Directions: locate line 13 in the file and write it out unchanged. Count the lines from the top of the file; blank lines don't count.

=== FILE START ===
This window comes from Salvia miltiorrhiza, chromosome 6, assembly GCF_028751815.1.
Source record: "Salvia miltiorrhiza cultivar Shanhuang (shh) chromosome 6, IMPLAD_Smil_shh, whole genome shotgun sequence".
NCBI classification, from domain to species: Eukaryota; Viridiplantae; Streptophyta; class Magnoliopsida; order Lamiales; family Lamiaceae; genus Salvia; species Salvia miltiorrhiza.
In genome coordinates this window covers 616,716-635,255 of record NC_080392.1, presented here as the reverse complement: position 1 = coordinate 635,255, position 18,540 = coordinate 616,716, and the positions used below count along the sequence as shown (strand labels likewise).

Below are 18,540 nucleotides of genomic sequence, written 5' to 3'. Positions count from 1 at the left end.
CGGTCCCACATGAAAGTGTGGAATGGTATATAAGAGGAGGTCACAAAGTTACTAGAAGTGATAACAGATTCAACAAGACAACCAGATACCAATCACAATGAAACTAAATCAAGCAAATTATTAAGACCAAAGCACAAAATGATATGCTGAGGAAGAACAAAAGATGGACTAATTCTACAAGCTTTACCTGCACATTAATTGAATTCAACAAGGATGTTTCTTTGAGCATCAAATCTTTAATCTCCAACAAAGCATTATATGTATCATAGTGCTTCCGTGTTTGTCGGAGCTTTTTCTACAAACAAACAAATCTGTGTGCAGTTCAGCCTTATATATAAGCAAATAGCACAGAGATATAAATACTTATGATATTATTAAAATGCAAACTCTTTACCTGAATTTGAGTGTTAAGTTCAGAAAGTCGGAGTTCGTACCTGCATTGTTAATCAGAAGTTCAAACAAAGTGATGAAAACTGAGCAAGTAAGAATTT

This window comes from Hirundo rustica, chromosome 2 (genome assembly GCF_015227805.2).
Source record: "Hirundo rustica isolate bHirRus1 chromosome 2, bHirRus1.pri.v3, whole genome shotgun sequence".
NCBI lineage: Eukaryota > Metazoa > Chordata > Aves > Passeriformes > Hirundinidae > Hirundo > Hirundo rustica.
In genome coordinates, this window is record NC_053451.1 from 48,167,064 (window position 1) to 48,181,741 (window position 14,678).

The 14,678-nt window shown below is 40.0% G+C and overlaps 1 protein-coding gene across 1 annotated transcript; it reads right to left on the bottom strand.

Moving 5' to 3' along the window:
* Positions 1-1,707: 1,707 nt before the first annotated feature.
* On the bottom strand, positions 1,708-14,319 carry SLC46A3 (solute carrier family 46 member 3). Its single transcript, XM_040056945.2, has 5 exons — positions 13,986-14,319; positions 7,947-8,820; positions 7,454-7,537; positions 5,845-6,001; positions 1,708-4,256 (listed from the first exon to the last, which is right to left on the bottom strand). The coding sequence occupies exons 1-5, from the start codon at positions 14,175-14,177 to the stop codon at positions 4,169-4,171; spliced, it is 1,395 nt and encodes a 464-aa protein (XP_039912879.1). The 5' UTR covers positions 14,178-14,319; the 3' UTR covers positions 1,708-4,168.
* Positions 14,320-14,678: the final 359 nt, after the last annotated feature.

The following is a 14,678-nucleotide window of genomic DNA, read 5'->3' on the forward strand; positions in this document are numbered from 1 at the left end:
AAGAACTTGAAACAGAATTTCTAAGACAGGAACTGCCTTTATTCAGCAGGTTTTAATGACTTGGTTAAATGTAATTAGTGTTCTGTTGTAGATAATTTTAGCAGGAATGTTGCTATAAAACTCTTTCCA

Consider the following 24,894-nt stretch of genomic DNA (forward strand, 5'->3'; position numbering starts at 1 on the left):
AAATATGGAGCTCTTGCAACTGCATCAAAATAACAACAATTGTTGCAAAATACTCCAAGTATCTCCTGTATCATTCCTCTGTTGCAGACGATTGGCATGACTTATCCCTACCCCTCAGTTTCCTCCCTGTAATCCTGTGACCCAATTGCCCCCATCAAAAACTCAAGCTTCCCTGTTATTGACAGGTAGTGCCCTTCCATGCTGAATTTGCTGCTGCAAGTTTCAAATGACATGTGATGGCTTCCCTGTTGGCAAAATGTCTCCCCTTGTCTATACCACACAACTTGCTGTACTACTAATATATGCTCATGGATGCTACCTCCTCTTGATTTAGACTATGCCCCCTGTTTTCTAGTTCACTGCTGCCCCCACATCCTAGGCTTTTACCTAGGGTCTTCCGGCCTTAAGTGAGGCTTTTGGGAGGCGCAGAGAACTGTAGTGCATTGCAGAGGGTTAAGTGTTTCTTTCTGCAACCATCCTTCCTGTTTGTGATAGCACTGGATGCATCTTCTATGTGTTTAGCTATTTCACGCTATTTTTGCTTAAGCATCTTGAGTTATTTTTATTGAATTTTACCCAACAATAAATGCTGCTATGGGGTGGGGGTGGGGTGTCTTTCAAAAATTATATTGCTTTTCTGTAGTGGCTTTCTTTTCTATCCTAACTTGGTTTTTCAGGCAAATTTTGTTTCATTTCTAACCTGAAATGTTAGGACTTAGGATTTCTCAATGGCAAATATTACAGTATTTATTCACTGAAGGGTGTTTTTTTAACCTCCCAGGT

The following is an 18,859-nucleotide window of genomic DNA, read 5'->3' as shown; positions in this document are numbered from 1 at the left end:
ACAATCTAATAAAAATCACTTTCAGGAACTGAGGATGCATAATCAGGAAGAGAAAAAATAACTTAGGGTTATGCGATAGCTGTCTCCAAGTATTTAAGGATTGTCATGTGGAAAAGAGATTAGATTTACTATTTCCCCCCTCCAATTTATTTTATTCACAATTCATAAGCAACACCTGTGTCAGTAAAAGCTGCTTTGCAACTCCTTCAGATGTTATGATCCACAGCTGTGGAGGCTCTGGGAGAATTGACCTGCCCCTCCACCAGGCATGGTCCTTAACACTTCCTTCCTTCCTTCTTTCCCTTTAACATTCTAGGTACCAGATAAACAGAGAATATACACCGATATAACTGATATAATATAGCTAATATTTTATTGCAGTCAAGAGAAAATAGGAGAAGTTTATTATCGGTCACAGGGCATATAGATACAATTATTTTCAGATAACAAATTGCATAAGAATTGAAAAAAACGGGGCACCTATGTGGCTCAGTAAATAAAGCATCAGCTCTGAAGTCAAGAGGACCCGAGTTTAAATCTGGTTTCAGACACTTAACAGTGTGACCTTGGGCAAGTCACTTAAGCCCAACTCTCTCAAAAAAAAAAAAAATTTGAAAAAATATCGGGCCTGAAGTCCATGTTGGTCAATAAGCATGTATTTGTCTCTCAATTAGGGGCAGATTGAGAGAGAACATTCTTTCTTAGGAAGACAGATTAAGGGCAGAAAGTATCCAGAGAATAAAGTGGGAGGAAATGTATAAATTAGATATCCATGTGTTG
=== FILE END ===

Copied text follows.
* Positions 1-1,707: 1,707 nt before the first annotated feature.